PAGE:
Philip Van Cleave, President of the Virginia Citizens Defense League (VCDL), is the June recipient of the CCRKBA Gun Rights Defender of the Month Award.
 Van Cleave was hailed as a hard worker for gun rights by CCRKBA Public Affairs Director John Michael Snyder.
 “As one who works in Washington, D.C.,” Snyder said,  “I have the choice of living in one of three political jurisdictions, the District of Columbia, Maryland, and Virginia. My primary reason for living in Virginia is that the right to keep and bear arms is more respected there, legally, than it is in either of the other two jurisdictions. In fact, you could say that, while Maryland is somewhat unfriendly towards private gun ownership and the District is generally hostile towards private gun ownership, Virginia is more or less friendly to such ownership. One of the primary reasons for this is the good work of people like Philip and the activity of such groups as VCDL, working diligently and pretty successfully to protect our cherished freedoms. He definitely is most deserving of this award.”
 Van Cleave worked night and day with the State Legislature and with the Governor’s office in Richmond to promote the VCDL legislative program. He is looking forward to working next year to correct problems with a measure, also enacted this year, regarding an airport terminal firearms ban.
 From a legislative standpoint, the current year has been a banner year for gun owners in the Commonwealth of Virginia. Among the beneficial changes to Virginia law, effective next month are:
* Full state preemption throughout the Commonwealth, per VCDL request, for all law-abiding gun owners, including those who do not have concealed carry permits.  No more city pistol purchase permits, park bans, and so forth.  Virginia now will have one set of statewide, consistent gun laws.
* No more county pistol permits or waiting periods, also per VCDL request.
* No one-gun-a-month requirement for concealed carry permit holders or curio and relic collectors.
* Expansion of concealed carry reciprocity with other states.
* Non-residents can apply for Virginia concealed carry permits.
* If there is a delay in issuing a permit, the applicant automatically will be given a 90-day temporary permit.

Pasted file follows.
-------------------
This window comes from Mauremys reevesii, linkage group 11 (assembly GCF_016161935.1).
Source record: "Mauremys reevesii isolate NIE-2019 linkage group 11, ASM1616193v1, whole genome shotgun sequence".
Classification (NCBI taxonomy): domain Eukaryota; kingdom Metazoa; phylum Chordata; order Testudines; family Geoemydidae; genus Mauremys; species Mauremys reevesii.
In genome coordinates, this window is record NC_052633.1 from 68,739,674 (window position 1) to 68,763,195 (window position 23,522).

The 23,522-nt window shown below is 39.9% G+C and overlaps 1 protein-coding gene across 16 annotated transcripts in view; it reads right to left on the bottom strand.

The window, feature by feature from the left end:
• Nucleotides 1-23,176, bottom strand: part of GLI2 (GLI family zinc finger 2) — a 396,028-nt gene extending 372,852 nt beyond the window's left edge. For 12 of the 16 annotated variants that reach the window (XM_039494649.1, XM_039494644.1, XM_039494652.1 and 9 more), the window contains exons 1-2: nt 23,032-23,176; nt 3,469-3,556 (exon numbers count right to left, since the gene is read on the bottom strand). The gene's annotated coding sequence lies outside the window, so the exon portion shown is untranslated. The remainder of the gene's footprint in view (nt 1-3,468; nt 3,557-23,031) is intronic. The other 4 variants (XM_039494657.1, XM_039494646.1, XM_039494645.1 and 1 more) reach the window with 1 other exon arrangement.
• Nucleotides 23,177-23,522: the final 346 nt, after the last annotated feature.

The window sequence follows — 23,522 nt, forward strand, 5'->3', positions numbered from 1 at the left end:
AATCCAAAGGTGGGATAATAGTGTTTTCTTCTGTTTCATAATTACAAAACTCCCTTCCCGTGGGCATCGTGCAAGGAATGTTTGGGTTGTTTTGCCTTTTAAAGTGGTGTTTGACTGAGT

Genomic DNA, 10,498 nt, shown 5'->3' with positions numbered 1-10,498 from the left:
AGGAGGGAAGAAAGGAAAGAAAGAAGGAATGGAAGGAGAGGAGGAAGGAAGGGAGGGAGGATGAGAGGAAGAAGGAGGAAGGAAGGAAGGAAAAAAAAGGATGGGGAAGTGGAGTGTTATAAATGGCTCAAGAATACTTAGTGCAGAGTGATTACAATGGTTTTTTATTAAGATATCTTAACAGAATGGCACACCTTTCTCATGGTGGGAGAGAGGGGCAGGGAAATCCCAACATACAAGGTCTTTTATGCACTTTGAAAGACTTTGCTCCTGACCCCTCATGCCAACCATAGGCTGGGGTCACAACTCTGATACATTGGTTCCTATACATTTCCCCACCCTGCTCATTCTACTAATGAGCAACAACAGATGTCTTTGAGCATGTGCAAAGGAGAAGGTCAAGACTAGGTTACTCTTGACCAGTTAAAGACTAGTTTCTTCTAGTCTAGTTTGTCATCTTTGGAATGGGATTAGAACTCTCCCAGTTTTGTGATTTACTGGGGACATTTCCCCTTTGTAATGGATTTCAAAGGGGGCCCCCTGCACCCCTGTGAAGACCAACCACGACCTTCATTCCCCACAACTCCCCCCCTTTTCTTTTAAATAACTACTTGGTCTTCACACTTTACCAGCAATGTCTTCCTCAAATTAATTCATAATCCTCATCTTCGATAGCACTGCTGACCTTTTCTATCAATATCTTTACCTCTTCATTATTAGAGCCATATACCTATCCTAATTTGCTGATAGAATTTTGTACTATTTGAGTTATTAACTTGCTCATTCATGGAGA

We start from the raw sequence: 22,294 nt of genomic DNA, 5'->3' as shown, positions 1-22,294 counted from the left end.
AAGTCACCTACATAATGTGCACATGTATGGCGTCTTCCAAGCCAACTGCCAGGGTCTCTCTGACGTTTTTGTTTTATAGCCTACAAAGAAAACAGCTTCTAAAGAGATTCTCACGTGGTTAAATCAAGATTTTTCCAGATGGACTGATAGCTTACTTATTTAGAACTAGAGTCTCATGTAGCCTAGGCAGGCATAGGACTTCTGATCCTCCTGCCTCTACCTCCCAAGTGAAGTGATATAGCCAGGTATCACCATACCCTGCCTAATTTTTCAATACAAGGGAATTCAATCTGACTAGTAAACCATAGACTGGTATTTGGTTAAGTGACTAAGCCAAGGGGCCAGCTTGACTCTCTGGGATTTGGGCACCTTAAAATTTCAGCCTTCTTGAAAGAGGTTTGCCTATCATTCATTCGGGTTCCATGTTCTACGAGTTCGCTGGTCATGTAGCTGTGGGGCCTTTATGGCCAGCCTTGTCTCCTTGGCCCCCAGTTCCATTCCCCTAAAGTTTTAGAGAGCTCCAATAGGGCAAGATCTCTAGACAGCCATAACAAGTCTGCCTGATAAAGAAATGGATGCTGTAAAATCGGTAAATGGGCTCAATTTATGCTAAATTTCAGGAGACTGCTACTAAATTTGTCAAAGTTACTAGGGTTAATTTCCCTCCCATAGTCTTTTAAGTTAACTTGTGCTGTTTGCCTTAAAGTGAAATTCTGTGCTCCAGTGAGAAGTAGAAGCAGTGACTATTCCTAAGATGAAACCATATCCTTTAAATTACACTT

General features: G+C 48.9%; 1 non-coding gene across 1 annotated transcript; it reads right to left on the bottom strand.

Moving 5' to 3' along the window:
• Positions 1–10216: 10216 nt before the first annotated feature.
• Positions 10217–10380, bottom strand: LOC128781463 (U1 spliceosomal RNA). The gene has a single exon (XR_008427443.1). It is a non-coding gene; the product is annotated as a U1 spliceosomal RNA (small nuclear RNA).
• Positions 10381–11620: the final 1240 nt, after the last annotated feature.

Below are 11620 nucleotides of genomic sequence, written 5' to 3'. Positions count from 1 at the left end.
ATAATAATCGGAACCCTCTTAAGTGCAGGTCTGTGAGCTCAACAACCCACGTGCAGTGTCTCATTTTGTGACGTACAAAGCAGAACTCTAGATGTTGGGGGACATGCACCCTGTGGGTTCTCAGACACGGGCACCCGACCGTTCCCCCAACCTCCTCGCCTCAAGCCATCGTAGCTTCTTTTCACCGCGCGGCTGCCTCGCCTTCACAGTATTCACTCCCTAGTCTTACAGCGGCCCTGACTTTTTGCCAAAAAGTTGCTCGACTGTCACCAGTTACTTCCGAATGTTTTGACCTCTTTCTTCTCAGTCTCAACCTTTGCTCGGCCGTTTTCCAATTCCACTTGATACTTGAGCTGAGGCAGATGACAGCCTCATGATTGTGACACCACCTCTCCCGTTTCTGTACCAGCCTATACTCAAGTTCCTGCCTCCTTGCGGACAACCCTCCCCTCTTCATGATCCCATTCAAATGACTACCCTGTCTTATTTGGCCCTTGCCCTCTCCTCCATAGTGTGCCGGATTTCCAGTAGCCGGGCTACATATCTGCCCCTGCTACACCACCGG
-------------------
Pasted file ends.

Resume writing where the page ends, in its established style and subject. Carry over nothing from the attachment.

* Virginians will be able to buy long guns in any other state that allows such a purchase and gun owners from other states can buy long guns in Virginia.
* If an applicant is denied a concealed carry permit, the court must give the applicant the reason and what the applicant can do to appeal the denial.
 Van Cleave was born in 1952 in Kankakee, IL. He holds a Master’s degree (1978) and a Bachelor’s degree (1975) in Computer Science from Trinity University in San Antonio, TX. He received the Charles Babbage Award for Achievement in Computer Sciences from Trinity.
 He served as a volunteer firefighter in Bexar County, TX from 1971 to 1973, and also served as a reserve deputy sheriff in Bexar County, from 1973 to 1980. He moved to Virginia in 1980, and in 1984, he started his own software company, Virginia Systems, where he is still employed.
 He told Point Blank his interest in guns goes back to his childhood. When he moved to Virginia, he brought his service revolver with him. He became active in the right to keep and bear arms movement in Virginia in the mid-1990s, when Virginia was on the verge of enacting “shall issue” concealed carry permit legislation.
 After getting involved with VCDL, he was asked to serve on the Board of Directors, then to become vice president and then president, and he’s remained president for about three years. He said that, “being President of VCDL truly has been a crowning moment in my life.” VCDL had 300 members when Phil became Vice President. It now has about 2,000 members, and has 3,000 gun owners signed up on its alert system.
 One of the important things he has done as president is use the VA-ALERT system to broadcast a consolidated e-mail on items of interest to Virginia gun owners on a weekly basis. VA-ALERT is used by VCDL to rally pro-gun activists and supporters to write letters, send e-mails, make phone calls, and so forth, to elected officials to get the laws in Virginia made as friendly as possible to gun owners.